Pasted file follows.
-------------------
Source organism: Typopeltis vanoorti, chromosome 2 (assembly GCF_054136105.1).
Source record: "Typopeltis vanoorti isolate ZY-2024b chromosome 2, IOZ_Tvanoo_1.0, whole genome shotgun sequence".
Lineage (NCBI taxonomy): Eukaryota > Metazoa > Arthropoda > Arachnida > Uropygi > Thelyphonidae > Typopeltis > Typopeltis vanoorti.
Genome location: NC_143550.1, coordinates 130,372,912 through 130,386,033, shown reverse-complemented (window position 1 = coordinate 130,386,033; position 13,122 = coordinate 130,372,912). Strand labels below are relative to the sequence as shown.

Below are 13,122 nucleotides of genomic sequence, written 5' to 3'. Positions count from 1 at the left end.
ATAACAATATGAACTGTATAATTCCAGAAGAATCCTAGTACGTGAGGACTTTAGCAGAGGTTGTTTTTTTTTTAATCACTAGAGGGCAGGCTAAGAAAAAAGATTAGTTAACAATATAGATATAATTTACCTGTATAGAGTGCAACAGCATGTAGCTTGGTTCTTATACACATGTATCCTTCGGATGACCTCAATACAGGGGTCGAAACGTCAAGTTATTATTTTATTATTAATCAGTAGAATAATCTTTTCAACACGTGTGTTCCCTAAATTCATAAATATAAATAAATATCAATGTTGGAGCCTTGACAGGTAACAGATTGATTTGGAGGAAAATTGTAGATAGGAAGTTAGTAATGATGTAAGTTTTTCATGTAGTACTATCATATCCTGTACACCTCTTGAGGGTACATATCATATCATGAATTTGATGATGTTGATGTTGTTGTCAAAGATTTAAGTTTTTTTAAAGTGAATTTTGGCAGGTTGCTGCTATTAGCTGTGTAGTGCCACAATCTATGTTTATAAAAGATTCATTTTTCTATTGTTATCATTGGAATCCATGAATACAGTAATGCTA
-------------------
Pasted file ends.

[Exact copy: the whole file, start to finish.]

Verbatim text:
Source organism: Typopeltis vanoorti, chromosome 2 (assembly GCF_054136105.1).
Source record: "Typopeltis vanoorti isolate ZY-2024b chromosome 2, IOZ_Tvanoo_1.0, whole genome shotgun sequence".
Lineage (NCBI taxonomy): Eukaryota > Metazoa > Arthropoda > Arachnida > Uropygi > Thelyphonidae > Typopeltis > Typopeltis vanoorti.
Genome location: NC_143550.1, coordinates 130,372,912 through 130,386,033, shown reverse-complemented (window position 1 = coordinate 130,386,033; position 13,122 = coordinate 130,372,912). Strand labels below are relative to the sequence as shown.

Below are 13,122 nucleotides of genomic sequence, written 5' to 3'. Positions count from 1 at the left end.
ATAACAATATGAACTGTATAATTCCAGAAGAATCCTAGTACGTGAGGACTTTAGCAGAGGTTGTTTTTTTTTTAATCACTAGAGGGCAGGCTAAGAAAAAAGATTAGTTAACAATATAGATATAATTTACCTGTATAGAGTGCAACAGCATGTAGCTTGGTTCTTATACACATGTATCCTTCGGATGACCTCAATACAGGGGTCGAAACGTCAAGTTATTATTTTATTATTAATCAGTAGAATAATCTTTTCAACACGTGTGTTCCCTAAATTCATAAATATAAATAAATATCAATGTTGGAGCCTTGACAGGTAACAGATTGATTTGGAGGAAAATTGTAGATAGGAAGTTAGTAATGATGTAAGTTTTTCATGTAGTACTATCATATCCTGTACACCTCTTGAGGGTACATATCATATCATGAATTTGATGATGTTGATGTTGTTGTCAAAGATTTAAGTTTTTTTAAAGTGAATTTTGGCAGGTTGCTGCTATTAGCTGTGTAGTGCCACAATCTATGTTTATAAAAGATTCATTTTTCTATTGTTATCATTGGAATCCATGAATACAGTAATGCTA